Chief Economist Brian Albrecht notes, “the FTC and DOJ cannot simply declare the existence of new antitrust law since courts are the ultimate arbiters of merger disputes. Small and medium sized firms without the benefit of costly specialist attorneys stand to suffer most directly as a result of the disruption caused by these new guidelines.”

Among the most troubling substantive developments presented by the new guidelines are:

  • On merger types: the conflation of vertical and horizontal mergers, ignoring the time-honored and judicially endorsed distinction between the two.
  • On potential competition: the treatment of any acquisition of a “potential rival” as part of a broader foreclosure strategy, thereby ignoring the reality that acquisition is often a more realistic approach to exit than an IPO.
  • On labor markets: the creation of a false symmetry between product markets and labor markets. The guidelines fail to appreciate that, while products are static, people are not.
  • On multi-sided platforms: the guidelines err on the side of protecting competitors over consumers by assuming all acquisitions are undertaken to lessen competition.

Previous ICLE commentary concerning the FTC and DOJ merger enforcement reform is available here and here.

President Geoffrey Manne and Chief Economist Brian Albrecht are available all week to discuss the far reaching implications of the new guidance.

To schedule an interview, contact ICLE Media and Communications Manager Elizabeth Lincicome at [email protected] or 919-744-8087.

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ICLE Welcomes Becky Hogan as Director of Finance & Administration

Becky Hogan joined ICLE as Director of Finance and Administration in May 2023. She’s enjoyed living in Portland, Oregon since the early 1990’s. Prior to . . .

Becky Hogan joined ICLE as Director of Finance and Administration in May 2023. She’s enjoyed living in Portland, Oregon since the early 1990’s.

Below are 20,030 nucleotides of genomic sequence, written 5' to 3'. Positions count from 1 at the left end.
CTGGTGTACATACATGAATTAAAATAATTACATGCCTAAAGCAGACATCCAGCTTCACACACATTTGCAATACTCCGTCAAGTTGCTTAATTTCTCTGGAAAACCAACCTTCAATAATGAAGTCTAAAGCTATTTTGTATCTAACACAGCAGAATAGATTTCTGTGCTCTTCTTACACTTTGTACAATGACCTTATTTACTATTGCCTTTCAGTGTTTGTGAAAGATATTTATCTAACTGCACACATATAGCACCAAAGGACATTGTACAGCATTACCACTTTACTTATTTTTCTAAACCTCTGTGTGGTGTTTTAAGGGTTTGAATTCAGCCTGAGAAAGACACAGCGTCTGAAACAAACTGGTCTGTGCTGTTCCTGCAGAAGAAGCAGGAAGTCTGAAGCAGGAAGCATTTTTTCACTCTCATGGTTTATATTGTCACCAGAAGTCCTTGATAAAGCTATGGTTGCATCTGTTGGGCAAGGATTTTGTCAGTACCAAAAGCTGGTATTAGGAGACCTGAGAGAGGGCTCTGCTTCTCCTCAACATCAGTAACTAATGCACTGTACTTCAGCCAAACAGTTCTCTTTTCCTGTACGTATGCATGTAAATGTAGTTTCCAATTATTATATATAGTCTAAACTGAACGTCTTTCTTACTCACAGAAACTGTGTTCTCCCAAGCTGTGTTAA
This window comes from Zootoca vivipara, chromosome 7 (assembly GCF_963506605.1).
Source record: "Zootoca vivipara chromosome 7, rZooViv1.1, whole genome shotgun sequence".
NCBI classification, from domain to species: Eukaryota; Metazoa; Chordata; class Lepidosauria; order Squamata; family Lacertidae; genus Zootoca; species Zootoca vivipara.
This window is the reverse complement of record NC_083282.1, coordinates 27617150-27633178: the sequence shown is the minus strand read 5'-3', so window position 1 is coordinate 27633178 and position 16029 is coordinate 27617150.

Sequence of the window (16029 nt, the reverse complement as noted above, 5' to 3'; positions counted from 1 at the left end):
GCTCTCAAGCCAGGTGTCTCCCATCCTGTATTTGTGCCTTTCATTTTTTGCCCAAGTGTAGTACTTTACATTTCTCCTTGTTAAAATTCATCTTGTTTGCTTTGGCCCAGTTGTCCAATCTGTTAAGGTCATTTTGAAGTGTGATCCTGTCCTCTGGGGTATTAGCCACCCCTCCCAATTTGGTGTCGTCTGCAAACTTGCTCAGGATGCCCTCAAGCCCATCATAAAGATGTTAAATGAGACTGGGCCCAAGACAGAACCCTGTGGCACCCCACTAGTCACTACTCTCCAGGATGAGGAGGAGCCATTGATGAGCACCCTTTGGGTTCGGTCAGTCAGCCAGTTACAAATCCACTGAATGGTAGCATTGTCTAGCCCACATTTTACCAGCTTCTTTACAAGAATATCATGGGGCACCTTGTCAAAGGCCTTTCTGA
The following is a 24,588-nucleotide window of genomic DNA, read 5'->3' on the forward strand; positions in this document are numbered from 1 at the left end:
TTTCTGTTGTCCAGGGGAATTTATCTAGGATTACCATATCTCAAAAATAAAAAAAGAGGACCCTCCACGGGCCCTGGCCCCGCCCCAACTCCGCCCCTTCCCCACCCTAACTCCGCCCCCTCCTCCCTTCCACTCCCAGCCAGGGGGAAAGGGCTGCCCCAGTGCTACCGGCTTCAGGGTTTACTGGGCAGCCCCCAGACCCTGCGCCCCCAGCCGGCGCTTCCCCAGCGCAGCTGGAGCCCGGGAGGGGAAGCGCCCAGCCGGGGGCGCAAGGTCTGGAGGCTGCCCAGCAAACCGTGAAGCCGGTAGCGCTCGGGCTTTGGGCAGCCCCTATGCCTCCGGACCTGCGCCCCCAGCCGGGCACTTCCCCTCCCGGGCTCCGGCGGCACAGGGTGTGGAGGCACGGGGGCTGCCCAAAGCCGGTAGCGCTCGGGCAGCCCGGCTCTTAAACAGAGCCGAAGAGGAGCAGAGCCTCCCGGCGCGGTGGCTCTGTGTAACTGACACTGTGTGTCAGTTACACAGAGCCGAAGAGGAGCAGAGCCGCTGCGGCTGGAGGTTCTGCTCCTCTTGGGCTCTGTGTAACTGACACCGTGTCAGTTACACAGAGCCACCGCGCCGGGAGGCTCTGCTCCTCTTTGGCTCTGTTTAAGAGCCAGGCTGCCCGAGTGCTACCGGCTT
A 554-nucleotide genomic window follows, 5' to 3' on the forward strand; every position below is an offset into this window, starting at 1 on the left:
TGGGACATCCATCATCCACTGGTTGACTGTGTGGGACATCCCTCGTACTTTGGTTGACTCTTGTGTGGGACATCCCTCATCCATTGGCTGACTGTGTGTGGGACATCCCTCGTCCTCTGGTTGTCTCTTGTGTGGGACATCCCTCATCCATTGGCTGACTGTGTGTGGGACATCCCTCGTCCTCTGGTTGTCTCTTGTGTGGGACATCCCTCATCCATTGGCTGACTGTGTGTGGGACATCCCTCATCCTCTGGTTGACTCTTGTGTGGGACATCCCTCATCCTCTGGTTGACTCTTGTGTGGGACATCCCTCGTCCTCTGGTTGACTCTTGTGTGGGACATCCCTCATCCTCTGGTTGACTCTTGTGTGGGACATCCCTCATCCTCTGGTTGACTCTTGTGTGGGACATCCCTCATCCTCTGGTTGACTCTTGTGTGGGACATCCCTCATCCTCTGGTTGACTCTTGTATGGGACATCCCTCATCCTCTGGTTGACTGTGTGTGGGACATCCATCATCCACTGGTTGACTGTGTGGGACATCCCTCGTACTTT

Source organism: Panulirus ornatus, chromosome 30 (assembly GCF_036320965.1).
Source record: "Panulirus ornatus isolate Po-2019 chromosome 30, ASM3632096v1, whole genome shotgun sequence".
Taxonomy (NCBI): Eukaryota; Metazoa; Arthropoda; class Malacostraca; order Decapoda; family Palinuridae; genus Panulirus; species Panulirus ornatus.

Prior to joining ICLE, Becky was Director of Finance and Operations at Swift, a Wunderman Thompson agency, Intercompany Accountant at Columbia Sportswear, and Finance Manager at a boutique hotel in Portland. She graduated from UC Davis, with a bachelor’s degree in Economics.

When she’s not working, she can be found at Providence Park cheering for the Thorns and the Timbers, or wherever a musical is playing.

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ICLE White Paper Highlights Regulatory Differences Between Stock Trading and Digital Ads

PORTLAND, Ore. (April 12, 2023) – Advocates for legislation that would remake the online display-advertising market—most recently introduced by Sen. Mike Lee (R-Utah) as Advertising Middlemen Endangering . . .

PORTLAND, Ore. (April 12, 2023) – Advocates for legislation that would remake the online display-advertising market—most recently introduced by Sen. Mike Lee (R-Utah) as Advertising Middlemen Endangering Rigorous Internet Competition Accountability (AMERICA) Act—often claim the changes they seek are based on analogous rules used in the regulation of securities markets.